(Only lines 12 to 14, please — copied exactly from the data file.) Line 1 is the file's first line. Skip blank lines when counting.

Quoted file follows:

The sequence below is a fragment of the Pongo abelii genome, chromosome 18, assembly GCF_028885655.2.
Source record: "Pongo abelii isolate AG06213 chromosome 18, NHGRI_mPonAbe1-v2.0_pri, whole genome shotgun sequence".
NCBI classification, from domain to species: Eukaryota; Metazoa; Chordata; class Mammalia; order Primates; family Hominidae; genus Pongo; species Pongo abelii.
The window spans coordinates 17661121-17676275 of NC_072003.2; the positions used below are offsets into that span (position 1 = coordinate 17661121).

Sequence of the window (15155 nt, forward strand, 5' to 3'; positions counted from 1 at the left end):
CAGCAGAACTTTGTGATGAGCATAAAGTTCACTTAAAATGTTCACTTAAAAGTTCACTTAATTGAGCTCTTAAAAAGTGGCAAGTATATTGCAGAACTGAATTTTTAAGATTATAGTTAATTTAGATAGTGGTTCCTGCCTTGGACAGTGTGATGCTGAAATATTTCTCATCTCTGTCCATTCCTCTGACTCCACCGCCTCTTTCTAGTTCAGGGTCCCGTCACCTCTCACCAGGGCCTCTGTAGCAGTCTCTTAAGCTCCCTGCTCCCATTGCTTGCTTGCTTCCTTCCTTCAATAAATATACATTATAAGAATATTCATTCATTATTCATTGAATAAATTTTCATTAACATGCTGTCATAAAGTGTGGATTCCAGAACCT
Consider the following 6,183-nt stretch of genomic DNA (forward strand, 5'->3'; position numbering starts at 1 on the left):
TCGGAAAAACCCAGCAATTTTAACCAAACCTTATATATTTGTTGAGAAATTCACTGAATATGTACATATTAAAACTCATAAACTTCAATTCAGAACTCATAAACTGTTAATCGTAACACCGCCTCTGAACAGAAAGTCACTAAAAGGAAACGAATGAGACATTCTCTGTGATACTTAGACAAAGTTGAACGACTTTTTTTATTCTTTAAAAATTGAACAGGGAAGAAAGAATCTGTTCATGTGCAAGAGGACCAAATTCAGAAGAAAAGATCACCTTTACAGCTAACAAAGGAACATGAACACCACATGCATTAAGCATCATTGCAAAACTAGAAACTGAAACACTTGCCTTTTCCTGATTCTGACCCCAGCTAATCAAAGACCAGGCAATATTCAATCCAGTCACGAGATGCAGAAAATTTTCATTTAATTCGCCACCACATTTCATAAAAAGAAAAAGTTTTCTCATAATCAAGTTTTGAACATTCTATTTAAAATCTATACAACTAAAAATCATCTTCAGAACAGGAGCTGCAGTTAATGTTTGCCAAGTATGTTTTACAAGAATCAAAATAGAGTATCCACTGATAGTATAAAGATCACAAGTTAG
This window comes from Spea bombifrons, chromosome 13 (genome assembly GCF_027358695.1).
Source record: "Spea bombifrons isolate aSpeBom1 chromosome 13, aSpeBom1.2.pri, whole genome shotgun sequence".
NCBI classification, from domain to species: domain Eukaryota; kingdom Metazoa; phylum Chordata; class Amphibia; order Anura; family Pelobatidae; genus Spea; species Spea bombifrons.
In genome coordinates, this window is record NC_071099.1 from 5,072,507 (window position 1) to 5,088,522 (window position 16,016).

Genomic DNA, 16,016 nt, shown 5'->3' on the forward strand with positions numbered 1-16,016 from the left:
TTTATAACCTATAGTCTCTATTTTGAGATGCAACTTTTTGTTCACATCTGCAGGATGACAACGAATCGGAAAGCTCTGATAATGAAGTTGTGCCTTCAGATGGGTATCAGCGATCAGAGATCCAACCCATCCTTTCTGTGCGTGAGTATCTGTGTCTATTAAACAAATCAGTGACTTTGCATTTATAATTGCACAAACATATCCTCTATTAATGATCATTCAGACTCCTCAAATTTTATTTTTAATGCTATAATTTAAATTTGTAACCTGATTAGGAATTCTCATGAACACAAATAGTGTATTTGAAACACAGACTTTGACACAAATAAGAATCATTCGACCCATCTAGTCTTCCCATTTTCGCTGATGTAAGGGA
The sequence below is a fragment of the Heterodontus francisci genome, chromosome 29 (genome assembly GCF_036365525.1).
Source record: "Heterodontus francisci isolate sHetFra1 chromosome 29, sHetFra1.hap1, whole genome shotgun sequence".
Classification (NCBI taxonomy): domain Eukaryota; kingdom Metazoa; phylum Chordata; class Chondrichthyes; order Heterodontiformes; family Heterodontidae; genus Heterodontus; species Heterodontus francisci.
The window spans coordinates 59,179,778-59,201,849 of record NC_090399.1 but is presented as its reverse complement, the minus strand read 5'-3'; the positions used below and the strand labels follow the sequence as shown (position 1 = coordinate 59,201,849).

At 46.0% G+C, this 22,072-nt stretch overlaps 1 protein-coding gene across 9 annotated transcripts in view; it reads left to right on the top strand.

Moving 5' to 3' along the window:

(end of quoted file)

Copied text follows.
In genome coordinates, this window is record NC_071099.1 from 5,072,507 (window position 1) to 5,088,522 (window position 16,016).

Genomic DNA, 16,016 nt, shown 5'->3' on the forward strand with positions numbered 1-16,016 from the left:
TTTATAACCTATAGTCTCTATTTTGAGATGCAACTTTTTGTTCACATCTGCAGGATGACAACGAATCGGAAAGCTCTGATAATGAAGTTGTGCCTTCAGATGGGTATCAGCGATCAGAGATCCAACCCATCCTTTCTGTGCGTGAGTATCTGTGTCTATTAAACAAATCAGTGACTTTGCATTTATAATTGCACAAACATATCCTCTATTAATGATCATTCAGACTCCTCAAATTTTATTTTTAATGCTATAATTTAAATTTGTAACCTGATTAGGAATTCTCATGAACACAAATAGTGTATTTGAAACACAGACTTTGACACAAATAAGAATCATTCGACCCATCTAGTCTTCCCATTTTCGCTGATGTAAGGGA